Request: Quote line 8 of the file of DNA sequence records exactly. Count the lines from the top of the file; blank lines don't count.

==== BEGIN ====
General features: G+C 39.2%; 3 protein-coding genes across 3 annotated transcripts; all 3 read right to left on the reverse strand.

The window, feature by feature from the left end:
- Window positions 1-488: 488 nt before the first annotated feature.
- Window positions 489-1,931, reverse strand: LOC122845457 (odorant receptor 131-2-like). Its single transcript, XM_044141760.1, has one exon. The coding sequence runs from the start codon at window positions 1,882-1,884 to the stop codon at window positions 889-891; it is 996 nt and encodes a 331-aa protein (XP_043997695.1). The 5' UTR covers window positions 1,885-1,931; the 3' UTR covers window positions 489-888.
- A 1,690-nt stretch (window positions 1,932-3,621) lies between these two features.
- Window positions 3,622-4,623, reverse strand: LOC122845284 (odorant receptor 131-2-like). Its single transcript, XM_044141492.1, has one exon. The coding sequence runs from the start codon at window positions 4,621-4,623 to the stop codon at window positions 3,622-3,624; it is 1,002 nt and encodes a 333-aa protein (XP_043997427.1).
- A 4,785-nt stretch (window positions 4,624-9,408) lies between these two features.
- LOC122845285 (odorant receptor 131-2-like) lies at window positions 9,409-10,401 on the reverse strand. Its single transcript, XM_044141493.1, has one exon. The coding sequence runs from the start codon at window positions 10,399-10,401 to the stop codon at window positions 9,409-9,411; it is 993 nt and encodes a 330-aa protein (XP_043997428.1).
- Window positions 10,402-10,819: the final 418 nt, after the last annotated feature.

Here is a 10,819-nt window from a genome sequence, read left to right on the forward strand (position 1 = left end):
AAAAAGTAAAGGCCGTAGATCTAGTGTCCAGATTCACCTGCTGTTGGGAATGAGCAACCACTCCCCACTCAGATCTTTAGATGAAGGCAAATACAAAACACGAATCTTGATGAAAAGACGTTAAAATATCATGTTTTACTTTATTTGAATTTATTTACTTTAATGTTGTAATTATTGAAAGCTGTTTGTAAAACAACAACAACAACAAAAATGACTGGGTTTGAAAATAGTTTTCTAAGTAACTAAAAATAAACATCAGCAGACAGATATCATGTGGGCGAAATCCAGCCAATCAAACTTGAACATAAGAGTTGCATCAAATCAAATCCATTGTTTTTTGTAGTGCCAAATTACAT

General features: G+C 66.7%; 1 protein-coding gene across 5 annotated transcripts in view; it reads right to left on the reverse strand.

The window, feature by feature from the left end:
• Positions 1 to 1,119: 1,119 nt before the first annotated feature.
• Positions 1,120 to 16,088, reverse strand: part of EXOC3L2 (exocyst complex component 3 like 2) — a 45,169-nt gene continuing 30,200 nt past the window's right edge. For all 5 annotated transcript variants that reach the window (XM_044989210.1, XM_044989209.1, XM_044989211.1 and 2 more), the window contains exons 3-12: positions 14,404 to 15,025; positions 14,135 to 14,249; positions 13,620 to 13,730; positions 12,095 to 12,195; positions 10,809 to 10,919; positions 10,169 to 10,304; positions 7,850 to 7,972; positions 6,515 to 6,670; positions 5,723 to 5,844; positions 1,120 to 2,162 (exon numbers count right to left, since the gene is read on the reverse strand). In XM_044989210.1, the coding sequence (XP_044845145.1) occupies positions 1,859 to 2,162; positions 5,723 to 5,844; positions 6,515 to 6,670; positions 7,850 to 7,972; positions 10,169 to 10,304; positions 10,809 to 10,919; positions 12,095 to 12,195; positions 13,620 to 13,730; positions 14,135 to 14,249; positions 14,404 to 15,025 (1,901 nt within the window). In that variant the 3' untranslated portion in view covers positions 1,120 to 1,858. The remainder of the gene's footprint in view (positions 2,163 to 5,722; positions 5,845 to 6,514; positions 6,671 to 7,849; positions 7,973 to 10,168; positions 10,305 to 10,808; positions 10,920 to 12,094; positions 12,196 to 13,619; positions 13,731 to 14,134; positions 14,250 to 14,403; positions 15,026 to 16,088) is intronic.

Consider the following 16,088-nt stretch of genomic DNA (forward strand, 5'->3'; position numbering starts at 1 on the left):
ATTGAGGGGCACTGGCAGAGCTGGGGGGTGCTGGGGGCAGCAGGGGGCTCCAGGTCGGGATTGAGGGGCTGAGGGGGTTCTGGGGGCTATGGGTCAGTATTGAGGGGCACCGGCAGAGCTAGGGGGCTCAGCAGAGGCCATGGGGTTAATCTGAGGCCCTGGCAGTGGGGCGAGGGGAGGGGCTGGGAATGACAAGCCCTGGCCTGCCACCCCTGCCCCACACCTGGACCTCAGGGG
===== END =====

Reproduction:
- LOC122845285 (odorant receptor 131-2-like) lies at window positions 9,409-10,401 on the reverse strand. Its single transcript, XM_044141493.1, has one exon. The coding sequence runs from the start codon at window positions 10,399-10,401 to the stop codon at window positions 9,409-9,411; it is 993 nt and encodes a 330-aa protein (XP_043997428.1).